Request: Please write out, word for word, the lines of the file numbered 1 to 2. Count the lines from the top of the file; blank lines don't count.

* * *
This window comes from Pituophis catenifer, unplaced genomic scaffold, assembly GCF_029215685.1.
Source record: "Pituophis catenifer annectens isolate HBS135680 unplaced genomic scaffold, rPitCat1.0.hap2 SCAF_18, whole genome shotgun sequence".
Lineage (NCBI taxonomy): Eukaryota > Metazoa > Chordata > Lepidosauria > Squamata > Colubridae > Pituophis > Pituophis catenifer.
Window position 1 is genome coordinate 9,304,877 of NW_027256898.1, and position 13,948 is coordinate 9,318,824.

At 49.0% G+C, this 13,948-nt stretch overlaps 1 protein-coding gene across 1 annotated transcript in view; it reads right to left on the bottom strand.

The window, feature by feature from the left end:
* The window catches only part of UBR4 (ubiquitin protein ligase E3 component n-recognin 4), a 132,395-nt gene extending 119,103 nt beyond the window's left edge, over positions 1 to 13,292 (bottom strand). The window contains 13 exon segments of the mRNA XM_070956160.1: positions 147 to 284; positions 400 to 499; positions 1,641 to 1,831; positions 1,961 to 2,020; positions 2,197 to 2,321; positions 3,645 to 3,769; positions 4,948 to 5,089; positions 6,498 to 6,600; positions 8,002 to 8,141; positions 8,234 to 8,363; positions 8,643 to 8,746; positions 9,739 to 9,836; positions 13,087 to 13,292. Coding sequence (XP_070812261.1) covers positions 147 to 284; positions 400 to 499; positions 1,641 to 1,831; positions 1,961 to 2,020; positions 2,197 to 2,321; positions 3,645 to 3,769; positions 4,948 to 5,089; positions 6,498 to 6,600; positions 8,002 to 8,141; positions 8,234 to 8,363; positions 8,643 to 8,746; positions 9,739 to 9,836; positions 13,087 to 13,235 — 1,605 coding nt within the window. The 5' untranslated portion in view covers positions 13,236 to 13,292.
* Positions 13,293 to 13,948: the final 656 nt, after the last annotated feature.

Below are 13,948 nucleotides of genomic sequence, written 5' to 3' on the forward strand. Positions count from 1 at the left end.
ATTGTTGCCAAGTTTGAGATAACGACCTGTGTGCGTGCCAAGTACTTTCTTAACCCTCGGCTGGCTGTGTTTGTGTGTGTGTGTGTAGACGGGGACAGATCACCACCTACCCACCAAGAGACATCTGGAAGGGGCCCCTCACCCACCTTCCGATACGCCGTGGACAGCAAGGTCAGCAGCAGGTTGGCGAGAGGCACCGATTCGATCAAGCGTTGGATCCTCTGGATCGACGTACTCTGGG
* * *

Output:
This window comes from Pituophis catenifer, unplaced genomic scaffold, assembly GCF_029215685.1.
Source record: "Pituophis catenifer annectens isolate HBS135680 unplaced genomic scaffold, rPitCat1.0.hap2 SCAF_18, whole genome shotgun sequence".